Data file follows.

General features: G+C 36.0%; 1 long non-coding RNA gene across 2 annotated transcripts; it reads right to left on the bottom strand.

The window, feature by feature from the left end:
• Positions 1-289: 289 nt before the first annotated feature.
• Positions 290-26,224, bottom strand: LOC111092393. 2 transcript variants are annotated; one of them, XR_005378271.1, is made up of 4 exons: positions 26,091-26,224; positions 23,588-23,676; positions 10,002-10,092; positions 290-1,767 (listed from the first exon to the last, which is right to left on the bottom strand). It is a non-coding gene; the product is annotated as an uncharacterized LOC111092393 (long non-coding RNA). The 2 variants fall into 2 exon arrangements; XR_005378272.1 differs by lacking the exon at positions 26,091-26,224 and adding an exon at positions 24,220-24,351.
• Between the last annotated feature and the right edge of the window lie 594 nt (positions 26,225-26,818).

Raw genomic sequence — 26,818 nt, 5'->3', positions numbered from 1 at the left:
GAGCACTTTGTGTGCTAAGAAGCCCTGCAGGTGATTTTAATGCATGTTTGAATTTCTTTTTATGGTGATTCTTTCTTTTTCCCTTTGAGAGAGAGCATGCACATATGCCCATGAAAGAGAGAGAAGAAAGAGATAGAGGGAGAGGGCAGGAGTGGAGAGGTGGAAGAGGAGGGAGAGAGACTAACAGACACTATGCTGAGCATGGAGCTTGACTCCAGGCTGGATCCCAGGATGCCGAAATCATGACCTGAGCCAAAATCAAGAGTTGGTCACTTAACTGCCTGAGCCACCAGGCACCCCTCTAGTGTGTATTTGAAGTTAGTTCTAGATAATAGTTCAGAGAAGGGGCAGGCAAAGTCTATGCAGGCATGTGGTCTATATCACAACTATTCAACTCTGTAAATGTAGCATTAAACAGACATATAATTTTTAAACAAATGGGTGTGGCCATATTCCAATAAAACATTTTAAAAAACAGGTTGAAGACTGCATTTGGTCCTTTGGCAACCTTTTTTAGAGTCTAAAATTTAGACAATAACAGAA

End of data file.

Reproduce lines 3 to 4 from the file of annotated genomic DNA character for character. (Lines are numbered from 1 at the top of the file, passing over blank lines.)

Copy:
• Positions 1-289: 289 nt before the first annotated feature.
• Positions 290-26,224, bottom strand: LOC111092393. 2 transcript variants are annotated; one of them, XR_005378271.1, is made up of 4 exons: positions 26,091-26,224; positions 23,588-23,676; positions 10,002-10,092; positions 290-1,767 (listed from the first exon to the last, which is right to left on the bottom strand). It is a non-coding gene; the product is annotated as an uncharacterized LOC111092393 (long non-coding RNA). The 2 variants fall into 2 exon arrangements; XR_005378272.1 differs by lacking the exon at positions 26,091-26,224 and adding an exon at positions 24,220-24,351.